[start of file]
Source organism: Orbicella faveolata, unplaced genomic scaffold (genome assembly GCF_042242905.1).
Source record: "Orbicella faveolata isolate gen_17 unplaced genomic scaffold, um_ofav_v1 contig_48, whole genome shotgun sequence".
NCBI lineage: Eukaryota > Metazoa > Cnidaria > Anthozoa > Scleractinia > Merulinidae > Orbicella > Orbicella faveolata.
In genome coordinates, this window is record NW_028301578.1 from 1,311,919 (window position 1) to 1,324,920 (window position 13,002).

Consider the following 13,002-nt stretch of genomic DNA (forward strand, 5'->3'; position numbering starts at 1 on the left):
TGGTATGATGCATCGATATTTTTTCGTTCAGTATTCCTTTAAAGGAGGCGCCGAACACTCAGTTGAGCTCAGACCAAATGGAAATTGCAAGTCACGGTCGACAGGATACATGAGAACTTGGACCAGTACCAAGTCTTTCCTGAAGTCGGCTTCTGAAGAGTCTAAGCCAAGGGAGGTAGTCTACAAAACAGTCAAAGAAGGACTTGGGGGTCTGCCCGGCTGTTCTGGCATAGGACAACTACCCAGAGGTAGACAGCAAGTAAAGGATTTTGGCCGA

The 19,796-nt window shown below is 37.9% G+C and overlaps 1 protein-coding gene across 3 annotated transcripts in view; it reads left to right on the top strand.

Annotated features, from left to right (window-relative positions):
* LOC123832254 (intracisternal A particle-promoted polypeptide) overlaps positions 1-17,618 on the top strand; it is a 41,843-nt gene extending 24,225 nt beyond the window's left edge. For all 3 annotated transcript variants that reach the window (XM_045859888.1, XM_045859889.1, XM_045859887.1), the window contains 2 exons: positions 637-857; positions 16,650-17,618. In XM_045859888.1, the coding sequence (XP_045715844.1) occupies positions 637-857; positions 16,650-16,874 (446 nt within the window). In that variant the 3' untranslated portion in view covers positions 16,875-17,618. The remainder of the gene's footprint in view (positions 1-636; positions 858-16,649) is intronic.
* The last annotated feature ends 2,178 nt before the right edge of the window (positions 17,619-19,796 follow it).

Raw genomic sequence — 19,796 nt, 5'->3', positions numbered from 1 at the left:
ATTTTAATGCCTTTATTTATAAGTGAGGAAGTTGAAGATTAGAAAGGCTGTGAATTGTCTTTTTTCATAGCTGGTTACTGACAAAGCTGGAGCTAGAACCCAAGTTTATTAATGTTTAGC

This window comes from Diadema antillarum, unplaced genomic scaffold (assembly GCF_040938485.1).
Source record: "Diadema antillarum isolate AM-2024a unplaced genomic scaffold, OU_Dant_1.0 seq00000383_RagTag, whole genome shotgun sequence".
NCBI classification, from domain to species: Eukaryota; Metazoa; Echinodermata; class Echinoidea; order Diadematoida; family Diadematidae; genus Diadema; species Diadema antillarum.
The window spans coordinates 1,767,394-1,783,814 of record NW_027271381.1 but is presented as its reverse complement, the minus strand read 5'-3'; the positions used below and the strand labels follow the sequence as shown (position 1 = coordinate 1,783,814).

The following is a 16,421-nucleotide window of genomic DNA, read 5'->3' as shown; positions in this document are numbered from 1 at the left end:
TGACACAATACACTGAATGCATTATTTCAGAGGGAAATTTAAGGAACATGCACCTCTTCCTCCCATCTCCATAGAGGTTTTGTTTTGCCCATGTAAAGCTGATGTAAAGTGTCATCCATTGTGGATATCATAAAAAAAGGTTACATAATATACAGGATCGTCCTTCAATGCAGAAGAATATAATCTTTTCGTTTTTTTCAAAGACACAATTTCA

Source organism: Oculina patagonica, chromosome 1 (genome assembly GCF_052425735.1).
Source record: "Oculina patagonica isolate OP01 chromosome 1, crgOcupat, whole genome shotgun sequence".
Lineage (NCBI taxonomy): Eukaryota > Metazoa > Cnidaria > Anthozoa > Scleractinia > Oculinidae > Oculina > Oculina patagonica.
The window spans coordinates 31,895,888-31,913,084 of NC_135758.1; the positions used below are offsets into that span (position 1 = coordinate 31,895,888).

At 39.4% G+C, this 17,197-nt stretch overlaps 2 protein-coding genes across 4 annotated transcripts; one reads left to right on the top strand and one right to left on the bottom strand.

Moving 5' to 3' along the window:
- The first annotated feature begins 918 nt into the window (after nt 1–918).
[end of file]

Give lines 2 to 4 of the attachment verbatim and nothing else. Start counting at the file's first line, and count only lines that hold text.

Source record: "Orbicella faveolata isolate gen_17 unplaced genomic scaffold, um_ofav_v1 contig_48, whole genome shotgun sequence".
NCBI lineage: Eukaryota > Metazoa > Cnidaria > Anthozoa > Scleractinia > Merulinidae > Orbicella > Orbicella faveolata.
In genome coordinates, this window is record NW_028301578.1 from 1,311,919 (window position 1) to 1,324,920 (window position 13,002).